Building ties between workers & the climate justice movement

October 1, 2023
climate protest

Central to the struggle to address climate change and win a safe climate is engagement with and mobilisation around the issue by the global working class. The Global Ecosocialist Network hosted an international online forum, in June, to bring together labour activists and climate justice activists to share their experiences in building links.

The panel featured Jeremy Brecher, founder of the United States Labor Network for Sustainability (LNFS); Ferron Pedro, a senior campaigner with 350; Fridays for Future activist Rika Müller-Vahl from Germany; and Filipino labour leader Luke Espiritu, who heads the labour organisation, Solidarity of Filipino Workers (BMP).

Brecher began by outlining some of the challenges facing the climate justice movement in the United States, where, in his view, the labour movement lags behind in addressing climate change and is “most likely to be advocating for climate policies and approaches that are either denying the climate crisis” or advocating “solutions that are extremely unlikely to address it effectively”.

He explained that the Labor Network for Sustainability (LNFS) tries to encourage unions to “find a way to be more positively involved with climate issues and help the climate and environmental movements have a better understanding of working people and organised labour”.

Moving beyond ‘jobs vs environment’

One of the challenges, said Brecher, is moving the discussion beyond a “jobs versus environment” framing of the issue, especially when arguments like “that's going to cost workers their jobs” or “that's going to undermine the employment prospects for American workers” are constantly propounded in the media and by the fossil fuel industry.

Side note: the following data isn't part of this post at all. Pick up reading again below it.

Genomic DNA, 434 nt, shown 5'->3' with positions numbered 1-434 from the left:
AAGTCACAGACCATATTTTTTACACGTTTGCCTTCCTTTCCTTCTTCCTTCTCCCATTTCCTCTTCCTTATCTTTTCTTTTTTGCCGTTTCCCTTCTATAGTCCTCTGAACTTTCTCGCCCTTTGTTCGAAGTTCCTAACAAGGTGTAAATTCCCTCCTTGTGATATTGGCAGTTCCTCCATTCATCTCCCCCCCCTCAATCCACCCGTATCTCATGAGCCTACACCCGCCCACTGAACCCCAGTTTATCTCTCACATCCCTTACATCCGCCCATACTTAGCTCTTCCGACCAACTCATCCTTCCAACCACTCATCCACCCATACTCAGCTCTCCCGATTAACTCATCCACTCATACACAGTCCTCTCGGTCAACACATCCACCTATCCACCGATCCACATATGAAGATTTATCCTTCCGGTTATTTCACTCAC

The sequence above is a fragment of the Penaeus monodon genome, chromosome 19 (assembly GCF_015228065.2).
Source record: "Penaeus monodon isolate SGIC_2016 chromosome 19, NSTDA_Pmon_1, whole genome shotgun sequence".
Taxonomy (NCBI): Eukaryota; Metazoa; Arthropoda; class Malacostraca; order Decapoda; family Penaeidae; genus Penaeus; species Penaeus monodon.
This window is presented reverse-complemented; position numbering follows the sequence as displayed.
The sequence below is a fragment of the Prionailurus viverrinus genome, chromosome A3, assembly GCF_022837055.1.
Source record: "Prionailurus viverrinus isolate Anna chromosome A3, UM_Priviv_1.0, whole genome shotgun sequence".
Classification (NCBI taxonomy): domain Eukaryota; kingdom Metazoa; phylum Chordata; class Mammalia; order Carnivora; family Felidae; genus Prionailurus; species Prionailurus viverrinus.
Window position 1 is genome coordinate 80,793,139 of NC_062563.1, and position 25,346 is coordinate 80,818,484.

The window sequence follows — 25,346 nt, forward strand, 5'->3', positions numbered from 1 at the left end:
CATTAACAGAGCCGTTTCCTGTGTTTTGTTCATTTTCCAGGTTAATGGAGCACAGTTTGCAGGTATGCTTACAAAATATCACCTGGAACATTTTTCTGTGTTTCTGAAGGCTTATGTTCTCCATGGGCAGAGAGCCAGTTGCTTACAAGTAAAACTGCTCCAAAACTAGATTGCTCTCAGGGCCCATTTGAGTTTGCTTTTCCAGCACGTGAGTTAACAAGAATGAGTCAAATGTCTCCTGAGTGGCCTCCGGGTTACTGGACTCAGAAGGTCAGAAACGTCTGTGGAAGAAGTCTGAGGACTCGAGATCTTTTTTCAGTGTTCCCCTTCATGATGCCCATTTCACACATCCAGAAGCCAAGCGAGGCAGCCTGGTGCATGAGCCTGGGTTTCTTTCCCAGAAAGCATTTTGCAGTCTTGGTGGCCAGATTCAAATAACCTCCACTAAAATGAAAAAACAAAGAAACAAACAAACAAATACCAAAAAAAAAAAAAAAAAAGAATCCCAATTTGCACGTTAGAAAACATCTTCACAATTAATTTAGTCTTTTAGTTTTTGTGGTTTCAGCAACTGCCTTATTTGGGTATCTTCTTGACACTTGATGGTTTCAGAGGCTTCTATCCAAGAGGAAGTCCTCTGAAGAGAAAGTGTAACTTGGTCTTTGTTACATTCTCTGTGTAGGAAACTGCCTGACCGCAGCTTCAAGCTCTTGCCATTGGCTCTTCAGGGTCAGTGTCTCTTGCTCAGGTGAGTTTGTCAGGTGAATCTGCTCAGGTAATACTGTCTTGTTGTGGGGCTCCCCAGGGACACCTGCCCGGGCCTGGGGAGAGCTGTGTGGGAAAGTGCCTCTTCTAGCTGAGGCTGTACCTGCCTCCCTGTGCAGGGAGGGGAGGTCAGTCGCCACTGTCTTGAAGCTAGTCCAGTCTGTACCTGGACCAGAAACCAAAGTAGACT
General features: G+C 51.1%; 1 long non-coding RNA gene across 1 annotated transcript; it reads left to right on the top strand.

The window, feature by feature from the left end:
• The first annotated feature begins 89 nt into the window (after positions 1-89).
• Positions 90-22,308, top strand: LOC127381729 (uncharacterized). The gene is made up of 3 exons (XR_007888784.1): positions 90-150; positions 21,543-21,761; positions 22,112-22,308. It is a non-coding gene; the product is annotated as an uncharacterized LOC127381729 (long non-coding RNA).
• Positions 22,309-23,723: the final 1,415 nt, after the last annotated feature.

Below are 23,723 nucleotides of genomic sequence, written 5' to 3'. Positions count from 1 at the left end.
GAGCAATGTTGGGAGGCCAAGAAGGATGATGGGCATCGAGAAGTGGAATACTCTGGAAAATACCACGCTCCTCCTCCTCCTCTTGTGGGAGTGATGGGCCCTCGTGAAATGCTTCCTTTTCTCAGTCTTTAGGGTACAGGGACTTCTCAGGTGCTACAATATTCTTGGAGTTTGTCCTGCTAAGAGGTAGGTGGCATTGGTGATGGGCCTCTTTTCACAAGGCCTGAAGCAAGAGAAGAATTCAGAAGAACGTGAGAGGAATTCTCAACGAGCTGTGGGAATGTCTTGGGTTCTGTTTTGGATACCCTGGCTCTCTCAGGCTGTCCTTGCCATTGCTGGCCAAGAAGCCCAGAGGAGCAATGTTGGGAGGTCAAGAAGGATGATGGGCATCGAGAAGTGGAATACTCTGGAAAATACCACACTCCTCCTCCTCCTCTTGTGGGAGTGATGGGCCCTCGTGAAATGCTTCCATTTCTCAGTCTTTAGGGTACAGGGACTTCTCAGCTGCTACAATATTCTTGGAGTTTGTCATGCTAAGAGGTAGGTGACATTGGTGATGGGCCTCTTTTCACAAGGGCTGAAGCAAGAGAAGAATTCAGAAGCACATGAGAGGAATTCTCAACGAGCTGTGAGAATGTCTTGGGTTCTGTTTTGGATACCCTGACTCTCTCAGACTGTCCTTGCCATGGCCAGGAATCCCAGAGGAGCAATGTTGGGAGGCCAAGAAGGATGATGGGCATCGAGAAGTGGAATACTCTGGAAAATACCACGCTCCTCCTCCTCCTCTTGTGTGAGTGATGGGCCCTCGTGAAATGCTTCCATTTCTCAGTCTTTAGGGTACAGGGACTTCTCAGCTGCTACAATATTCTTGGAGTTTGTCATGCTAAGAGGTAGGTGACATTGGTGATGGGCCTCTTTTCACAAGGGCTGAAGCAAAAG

“[LNFS] is constantly fighting for another frame, which is, first of all, that climate change itself is the real job killer,” said Brecher.

“The jobs fixing the climate are the best plan for worker employment and for social justice.”

Brecher said there are five strategies the LNFS uses to try to shift the discussion: The first is to “recognise the common interest in human survival and in sustainable livelihoods for working people and the rest of humanity”.

“Climate advocates are environmentalists and workers. We all need a livelihood and we all need a livable planet to live on,” Brecher said.

The second is to “look for alliances around specific issues. So, for example … workers in the transportation industry have joined with environmentalists to advocate for shifting from private cars to public transit,” which would create “skilled jobs and greatly reduce greenhouse gas and local pollution”.

The third approach is to seek “win-win” solutions to conflict, explained Brecher.

“We're constantly facing situations where unions are — both on their own initiative and through employer connivance — being mobilised to oppose climate protection measures. “And so people who are advocating for climate protection need to make concrete plans for just transitions in cooperation with unions,” he said.

Brecher cited the example of a Massachusetts coal-fired power plant that closed down in 2017, where unions worked with local climate activists and the local community “to turn it into a clean energy hub, which is now producing more jobs than the power plant that was closed”.

Brecher said that during the struggle over the Keystone XL pipeline, the LNFS developed a plan that showed how “green” jobs for pipeline workers and others could be created along the route of the pipeline. “These would be jobs that would be protecting the climate rather than destroying it.”

The fourth strategy “is to support a broad public agenda for creating full employment by converting to a climate safe economy ... That really means the Green New Deal … [which] in this country defines the idea of climate protection as a means for creating good jobs and social justice.

“And finally, we can start building the Green New Deal — or whatever the equivalent is in other places — right now from below.”

Creating a powerful force for change

Ferron Pedro told the forum that her organisation, 350 Africa, recognises the need to bring workers and climate activists together, because of the “potential force for transforming society” in linking these movements more closely.